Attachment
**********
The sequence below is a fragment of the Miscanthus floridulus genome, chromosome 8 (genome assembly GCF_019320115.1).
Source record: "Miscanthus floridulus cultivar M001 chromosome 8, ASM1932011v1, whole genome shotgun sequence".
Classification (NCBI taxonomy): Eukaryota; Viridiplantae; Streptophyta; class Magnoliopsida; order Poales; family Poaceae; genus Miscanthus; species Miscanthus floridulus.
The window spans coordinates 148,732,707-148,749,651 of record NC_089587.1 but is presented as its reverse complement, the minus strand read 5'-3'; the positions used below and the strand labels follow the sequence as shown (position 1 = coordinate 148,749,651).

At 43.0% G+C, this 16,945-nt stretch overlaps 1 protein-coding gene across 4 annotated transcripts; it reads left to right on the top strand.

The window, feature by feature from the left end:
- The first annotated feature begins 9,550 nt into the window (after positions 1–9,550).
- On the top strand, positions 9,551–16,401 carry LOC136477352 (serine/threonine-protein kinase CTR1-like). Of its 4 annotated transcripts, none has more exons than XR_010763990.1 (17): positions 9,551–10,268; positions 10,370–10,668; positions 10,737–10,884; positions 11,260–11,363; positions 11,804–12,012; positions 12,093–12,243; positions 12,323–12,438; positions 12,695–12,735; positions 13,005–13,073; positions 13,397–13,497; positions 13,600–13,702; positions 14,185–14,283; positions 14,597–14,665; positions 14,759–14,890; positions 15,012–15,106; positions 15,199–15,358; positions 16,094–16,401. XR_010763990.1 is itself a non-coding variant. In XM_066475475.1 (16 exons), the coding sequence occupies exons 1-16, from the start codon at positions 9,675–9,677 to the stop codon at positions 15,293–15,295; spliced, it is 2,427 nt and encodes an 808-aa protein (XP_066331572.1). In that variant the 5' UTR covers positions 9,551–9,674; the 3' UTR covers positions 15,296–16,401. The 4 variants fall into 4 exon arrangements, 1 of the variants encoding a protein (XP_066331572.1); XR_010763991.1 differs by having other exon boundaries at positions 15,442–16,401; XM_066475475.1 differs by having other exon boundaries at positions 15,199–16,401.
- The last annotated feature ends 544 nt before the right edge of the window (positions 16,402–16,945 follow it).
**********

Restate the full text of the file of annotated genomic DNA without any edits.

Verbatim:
The sequence below is a fragment of the Miscanthus floridulus genome, chromosome 8 (genome assembly GCF_019320115.1).
Source record: "Miscanthus floridulus cultivar M001 chromosome 8, ASM1932011v1, whole genome shotgun sequence".
Classification (NCBI taxonomy): Eukaryota; Viridiplantae; Streptophyta; class Magnoliopsida; order Poales; family Poaceae; genus Miscanthus; species Miscanthus floridulus.
The window spans coordinates 148,732,707-148,749,651 of record NC_089587.1 but is presented as its reverse complement, the minus strand read 5'-3'; the positions used below and the strand labels follow the sequence as shown (position 1 = coordinate 148,749,651).

At 43.0% G+C, this 16,945-nt stretch overlaps 1 protein-coding gene across 4 annotated transcripts; it reads left to right on the top strand.

The window, feature by feature from the left end:
- The first annotated feature begins 9,550 nt into the window (after positions 1–9,550).
- On the top strand, positions 9,551–16,401 carry LOC136477352 (serine/threonine-protein kinase CTR1-like). Of its 4 annotated transcripts, none has more exons than XR_010763990.1 (17): positions 9,551–10,268; positions 10,370–10,668; positions 10,737–10,884; positions 11,260–11,363; positions 11,804–12,012; positions 12,093–12,243; positions 12,323–12,438; positions 12,695–12,735; positions 13,005–13,073; positions 13,397–13,497; positions 13,600–13,702; positions 14,185–14,283; positions 14,597–14,665; positions 14,759–14,890; positions 15,012–15,106; positions 15,199–15,358; positions 16,094–16,401. XR_010763990.1 is itself a non-coding variant. In XM_066475475.1 (16 exons), the coding sequence occupies exons 1-16, from the start codon at positions 9,675–9,677 to the stop codon at positions 15,293–15,295; spliced, it is 2,427 nt and encodes an 808-aa protein (XP_066331572.1). In that variant the 5' UTR covers positions 9,551–9,674; the 3' UTR covers positions 15,296–16,401. The 4 variants fall into 4 exon arrangements, 1 of the variants encoding a protein (XP_066331572.1); XR_010763991.1 differs by having other exon boundaries at positions 15,442–16,401; XM_066475475.1 differs by having other exon boundaries at positions 15,199–16,401.
- The last annotated feature ends 544 nt before the right edge of the window (positions 16,402–16,945 follow it).